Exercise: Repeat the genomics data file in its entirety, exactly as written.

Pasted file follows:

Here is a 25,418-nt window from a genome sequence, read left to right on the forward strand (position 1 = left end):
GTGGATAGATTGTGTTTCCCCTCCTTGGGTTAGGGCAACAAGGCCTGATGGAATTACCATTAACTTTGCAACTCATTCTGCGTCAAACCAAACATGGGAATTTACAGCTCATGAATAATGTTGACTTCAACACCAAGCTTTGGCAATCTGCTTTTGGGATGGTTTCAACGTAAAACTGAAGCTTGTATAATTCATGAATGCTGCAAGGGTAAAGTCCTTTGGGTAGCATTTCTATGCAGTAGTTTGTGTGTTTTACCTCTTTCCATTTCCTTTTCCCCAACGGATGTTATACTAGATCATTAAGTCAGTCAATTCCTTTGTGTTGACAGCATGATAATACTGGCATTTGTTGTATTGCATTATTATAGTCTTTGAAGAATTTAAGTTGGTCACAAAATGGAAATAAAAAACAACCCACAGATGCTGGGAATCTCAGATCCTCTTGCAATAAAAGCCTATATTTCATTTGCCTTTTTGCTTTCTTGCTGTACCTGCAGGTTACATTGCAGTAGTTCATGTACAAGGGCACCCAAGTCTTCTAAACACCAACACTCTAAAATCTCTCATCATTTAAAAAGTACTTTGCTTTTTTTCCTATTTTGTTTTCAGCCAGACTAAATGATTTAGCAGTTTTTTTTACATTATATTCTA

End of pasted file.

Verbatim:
Here is a 25,418-nt window from a genome sequence, read left to right on the forward strand (position 1 = left end):
GTGGATAGATTGTGTTTCCCCTCCTTGGGTTAGGGCAACAAGGCCTGATGGAATTACCATTAACTTTGCAACTCATTCTGCGTCAAACCAAACATGGGAATTTACAGCTCATGAATAATGTTGACTTCAACACCAAGCTTTGGCAATCTGCTTTTGGGATGGTTTCAACGTAAAACTGAAGCTTGTATAATTCATGAATGCTGCAAGGGTAAAGTCCTTTGGGTAGCATTTCTATGCAGTAGTTTGTGTGTTTTACCTCTTTCCATTTCCTTTTCCCCAACGGATGTTATACTAGATCATTAAGTCAGTCAATTCCTTTGTGTTGACAGCATGATAATACTGGCATTTGTTGTATTGCATTATTATAGTCTTTGAAGAATTTAAGTTGGTCACAAAATGGAAATAAAAAACAACCCACAGATGCTGGGAATCTCAGATCCTCTTGCAATAAAAGCCTATATTTCATTTGCCTTTTTGCTTTCTTGCTGTACCTGCAGGTTACATTGCAGTAGTTCATGTACAAGGGCACCCAAGTCTTCTAAACACCAACACTCTAAAATCTCTCATCATTTAAAAAGTACTTTGCTTTTTTTCCTATTTTGTTTTCAGCCAGACTAAATGATTTAGCAGTTTTTTTTACATTATATTCTA